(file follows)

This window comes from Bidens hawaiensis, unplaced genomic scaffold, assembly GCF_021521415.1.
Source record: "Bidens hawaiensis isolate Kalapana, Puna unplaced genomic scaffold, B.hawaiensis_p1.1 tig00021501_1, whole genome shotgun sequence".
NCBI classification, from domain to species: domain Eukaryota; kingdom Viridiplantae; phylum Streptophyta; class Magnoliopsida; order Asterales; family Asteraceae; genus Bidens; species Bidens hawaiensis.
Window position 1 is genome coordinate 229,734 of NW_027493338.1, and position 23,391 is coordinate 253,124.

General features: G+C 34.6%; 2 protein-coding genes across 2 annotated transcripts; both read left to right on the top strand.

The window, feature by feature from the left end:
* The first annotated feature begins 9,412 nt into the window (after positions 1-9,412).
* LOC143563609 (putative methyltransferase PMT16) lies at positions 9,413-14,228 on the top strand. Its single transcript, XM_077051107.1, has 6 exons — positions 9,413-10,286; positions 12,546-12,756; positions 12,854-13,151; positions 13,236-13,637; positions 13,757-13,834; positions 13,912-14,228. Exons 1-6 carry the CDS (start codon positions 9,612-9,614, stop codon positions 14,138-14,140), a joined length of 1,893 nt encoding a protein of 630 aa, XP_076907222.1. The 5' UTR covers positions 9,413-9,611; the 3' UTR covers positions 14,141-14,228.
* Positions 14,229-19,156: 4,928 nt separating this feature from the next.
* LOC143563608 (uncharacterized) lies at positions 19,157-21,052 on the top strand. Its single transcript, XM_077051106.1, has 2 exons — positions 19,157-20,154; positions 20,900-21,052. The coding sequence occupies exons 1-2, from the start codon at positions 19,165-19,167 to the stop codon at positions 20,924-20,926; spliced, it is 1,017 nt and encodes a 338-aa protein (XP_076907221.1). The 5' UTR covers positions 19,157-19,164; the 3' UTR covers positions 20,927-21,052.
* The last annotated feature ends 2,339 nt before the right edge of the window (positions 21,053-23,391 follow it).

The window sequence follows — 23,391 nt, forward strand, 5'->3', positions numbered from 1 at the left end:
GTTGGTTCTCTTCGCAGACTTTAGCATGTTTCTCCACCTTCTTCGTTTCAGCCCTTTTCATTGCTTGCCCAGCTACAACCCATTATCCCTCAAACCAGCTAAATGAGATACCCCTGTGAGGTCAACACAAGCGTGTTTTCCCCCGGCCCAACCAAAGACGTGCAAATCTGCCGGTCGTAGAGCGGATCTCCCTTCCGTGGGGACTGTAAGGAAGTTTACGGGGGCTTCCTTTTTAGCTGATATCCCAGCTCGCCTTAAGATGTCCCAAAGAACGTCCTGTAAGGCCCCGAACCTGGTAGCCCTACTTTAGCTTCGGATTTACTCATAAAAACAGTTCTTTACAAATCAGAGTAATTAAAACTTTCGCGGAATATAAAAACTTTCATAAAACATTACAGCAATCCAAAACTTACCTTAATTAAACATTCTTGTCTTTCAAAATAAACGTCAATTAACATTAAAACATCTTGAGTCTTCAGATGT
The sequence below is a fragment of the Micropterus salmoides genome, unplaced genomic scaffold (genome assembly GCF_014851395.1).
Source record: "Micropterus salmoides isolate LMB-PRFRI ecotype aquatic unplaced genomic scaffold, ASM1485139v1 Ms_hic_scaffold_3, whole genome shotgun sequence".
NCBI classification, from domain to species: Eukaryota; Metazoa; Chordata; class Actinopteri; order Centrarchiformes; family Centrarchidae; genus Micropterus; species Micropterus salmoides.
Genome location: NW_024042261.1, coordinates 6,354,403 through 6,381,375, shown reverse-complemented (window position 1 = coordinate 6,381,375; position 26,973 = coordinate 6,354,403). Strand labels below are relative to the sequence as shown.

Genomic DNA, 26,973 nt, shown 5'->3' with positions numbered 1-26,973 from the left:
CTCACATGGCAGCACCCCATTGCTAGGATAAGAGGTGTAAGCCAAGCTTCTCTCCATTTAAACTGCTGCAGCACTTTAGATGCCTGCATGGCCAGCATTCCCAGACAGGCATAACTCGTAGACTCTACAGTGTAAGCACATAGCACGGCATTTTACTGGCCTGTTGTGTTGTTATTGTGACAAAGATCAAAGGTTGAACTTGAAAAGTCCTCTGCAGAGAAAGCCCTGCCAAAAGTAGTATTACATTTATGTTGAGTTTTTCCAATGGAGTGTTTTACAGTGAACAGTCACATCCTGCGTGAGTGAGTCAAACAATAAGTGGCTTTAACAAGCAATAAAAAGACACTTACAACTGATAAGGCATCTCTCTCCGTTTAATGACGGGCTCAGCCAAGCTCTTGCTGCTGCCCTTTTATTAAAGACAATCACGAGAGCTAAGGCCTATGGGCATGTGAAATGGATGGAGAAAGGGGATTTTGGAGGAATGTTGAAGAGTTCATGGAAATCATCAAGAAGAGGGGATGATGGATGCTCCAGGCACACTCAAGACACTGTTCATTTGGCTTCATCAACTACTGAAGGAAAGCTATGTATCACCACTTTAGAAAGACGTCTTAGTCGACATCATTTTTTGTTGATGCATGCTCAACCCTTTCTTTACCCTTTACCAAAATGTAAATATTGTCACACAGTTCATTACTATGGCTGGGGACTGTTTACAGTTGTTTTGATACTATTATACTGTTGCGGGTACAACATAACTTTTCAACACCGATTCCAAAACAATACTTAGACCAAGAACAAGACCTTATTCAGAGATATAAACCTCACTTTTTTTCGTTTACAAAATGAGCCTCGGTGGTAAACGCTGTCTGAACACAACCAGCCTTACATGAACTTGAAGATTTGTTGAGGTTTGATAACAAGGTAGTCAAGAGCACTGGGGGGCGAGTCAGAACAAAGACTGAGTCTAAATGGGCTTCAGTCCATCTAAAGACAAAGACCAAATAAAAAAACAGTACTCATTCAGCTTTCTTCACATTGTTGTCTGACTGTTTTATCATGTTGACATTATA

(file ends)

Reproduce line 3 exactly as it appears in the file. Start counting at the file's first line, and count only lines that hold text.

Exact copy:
NCBI classification, from domain to species: domain Eukaryota; kingdom Viridiplantae; phylum Streptophyta; class Magnoliopsida; order Asterales; family Asteraceae; genus Bidens; species Bidens hawaiensis.